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Surviving the summer before college

Lee Bierer
Lee Bierer is an independent college adviser based in Charlotte.

What’s the best source for good advice for soon-to-be college freshmen? Talking to other students who have “been there, done that” will provide a much more accurate picture than any parent lecture that begins with “When I went to college …”

Julia Johnston and Mary Kay Shanley are authors of the newly released “Survival Secrets of College Students” and they got the inside scoop from hundreds of interviews with college students. The first chapter in “Survival Secrets” focuses on “That Long-Short Last Summer at Home.”

This summer, before your children get to experience independence on a college campus, is just as confusing for them as it is for you parents.

Do you maintain a curfew? Are you more flexible with their chores and responsibilities? Everyone wants as stress-free a summer as possible. So when kids are testing the limits and boxing you into a corner, you might hear yourself saying, “When you’re living in my house, you’re under my rules; what I say is the law.”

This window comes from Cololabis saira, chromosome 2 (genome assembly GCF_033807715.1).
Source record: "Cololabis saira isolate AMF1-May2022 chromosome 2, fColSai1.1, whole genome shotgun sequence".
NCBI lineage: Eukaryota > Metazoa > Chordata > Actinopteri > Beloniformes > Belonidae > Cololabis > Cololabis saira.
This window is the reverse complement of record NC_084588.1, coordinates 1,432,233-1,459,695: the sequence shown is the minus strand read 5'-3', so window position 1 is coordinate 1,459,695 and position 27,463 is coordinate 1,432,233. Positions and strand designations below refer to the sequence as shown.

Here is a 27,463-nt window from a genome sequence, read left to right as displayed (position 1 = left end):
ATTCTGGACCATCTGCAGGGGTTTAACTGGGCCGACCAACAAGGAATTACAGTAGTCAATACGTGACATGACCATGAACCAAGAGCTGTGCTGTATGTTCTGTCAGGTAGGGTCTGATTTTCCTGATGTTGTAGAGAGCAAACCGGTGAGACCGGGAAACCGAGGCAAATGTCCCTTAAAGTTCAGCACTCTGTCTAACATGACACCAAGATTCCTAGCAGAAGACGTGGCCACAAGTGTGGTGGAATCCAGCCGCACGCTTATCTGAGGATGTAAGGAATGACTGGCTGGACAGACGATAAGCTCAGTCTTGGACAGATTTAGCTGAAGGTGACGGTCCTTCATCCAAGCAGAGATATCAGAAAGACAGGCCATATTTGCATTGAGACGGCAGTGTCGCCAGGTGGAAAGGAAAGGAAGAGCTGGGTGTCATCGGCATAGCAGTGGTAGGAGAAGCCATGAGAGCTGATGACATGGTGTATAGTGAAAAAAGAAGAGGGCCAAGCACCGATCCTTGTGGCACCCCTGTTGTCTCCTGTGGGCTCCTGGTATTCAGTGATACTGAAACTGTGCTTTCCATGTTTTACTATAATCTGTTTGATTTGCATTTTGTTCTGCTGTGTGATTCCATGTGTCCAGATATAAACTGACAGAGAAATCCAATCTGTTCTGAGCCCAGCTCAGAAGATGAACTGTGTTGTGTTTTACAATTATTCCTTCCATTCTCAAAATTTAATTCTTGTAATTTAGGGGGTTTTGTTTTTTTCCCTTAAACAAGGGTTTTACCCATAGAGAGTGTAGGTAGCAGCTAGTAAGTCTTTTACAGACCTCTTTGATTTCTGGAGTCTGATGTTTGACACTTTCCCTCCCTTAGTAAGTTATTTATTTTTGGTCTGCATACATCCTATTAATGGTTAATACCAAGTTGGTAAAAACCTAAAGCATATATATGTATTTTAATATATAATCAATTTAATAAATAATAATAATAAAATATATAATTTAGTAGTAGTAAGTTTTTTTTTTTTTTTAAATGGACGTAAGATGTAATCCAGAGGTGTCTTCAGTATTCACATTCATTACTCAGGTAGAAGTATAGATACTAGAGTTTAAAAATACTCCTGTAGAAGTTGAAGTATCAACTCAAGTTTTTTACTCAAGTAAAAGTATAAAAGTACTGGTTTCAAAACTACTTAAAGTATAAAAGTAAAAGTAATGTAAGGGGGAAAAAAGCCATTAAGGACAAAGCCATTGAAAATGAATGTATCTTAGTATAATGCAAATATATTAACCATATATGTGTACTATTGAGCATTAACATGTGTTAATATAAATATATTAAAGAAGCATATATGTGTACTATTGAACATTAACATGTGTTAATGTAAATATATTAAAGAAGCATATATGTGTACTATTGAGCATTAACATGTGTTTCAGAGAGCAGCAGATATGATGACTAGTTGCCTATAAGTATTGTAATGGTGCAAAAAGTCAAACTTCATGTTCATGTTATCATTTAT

That is not the best opening for calm dialogue or a negotiation.

Here are some ideas from Johnston and Shanley for parents to share with their children that may help make the transition easier for everyone:

1. It has finally hit Mom that you’re leaving. Set aside some “mom and me” time with her each week or she’ll start crying. Even if you do this, she may still cry!

2. Share your mail/emails from college so your parents will know what’s happening.

3. Discuss courses you’re planning to take as well as your roommate and dorm selection.

4. Do the little things your parents want you to do, even the ones you consider to be “stupid.”

5. Go places with your parents. Initiate ideas of things to do besides eating out and shopping for dorm items.

6. Don’t flaunt any alcohol use or sexual activities; avoid confrontation.

7. Confession may be good for the soul but it’s hardly ever good for the parents. Don’t share too much information.

8. Work, work and work to save money for college.

What’s the worst thing a parent can say to soon-to-be-freshman? “This is going to be the best four years of your life.” College is not Shangri-la.

Most people recall their college experiences with fond memories, but if you dig a little deeper most everyone will remember some tears, insecurities and lonely nights. Don’t paint a picture of perfection and set expectations too high. No college can deliver that.

Bierer is an independent college adviser based in Charlotte. www.
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